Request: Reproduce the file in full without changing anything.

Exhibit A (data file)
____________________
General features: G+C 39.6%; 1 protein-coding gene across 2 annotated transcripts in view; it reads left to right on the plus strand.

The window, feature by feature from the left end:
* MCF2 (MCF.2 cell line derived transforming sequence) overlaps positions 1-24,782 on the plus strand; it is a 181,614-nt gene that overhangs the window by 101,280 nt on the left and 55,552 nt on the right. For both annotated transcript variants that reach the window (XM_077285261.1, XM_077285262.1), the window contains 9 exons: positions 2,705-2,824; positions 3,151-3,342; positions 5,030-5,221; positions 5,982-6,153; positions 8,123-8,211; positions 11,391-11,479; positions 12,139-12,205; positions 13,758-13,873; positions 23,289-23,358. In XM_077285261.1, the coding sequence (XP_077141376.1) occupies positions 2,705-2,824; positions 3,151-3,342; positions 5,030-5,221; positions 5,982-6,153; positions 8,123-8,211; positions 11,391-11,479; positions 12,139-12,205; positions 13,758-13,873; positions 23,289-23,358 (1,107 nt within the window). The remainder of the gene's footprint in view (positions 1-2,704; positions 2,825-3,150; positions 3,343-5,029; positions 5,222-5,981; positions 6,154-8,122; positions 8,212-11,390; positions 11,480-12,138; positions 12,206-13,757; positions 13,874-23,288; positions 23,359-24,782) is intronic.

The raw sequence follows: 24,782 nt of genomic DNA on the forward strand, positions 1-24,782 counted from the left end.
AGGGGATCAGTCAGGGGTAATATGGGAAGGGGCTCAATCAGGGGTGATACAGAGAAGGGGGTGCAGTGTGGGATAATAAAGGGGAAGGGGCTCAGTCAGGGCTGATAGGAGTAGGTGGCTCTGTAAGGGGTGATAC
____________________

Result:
General features: G+C 39.6%; 1 protein-coding gene across 2 annotated transcripts in view; it reads left to right on the plus strand.

The window, feature by feature from the left end:
* MCF2 (MCF.2 cell line derived transforming sequence) overlaps positions 1-24,782 on the plus strand; it is a 181,614-nt gene that overhangs the window by 101,280 nt on the left and 55,552 nt on the right. For both annotated transcript variants that reach the window (XM_077285261.1, XM_077285262.1), the window contains 9 exons: positions 2,705-2,824; positions 3,151-3,342; positions 5,030-5,221; positions 5,982-6,153; positions 8,123-8,211; positions 11,391-11,479; positions 12,139-12,205; positions 13,758-13,873; positions 23,289-23,358. In XM_077285261.1, the coding sequence (XP_077141376.1) occupies positions 2,705-2,824; positions 3,151-3,342; positions 5,030-5,221; positions 5,982-6,153; positions 8,123-8,211; positions 11,391-11,479; positions 12,139-12,205; positions 13,758-13,873; positions 23,289-23,358 (1,107 nt within the window). The remainder of the gene's footprint in view (positions 1-2,704; positions 2,825-3,150; positions 3,343-5,029; positions 5,222-5,981; positions 6,154-8,122; positions 8,212-11,390; positions 11,480-12,138; positions 12,206-13,757; positions 13,874-23,288; positions 23,359-24,782) is intronic.

The raw sequence follows: 24,782 nt of genomic DNA on the forward strand, positions 1-24,782 counted from the left end.
AGGGGATCAGTCAGGGGTAATATGGGAAGGGGCTCAATCAGGGGTGATACAGAGAAGGGGGTGCAGTGTGGGATAATAAAGGGGAAGGGGCTCAGTCAGGGCTGATAGGAGTAGGTGGCTCTGTAAGGGGTGATAC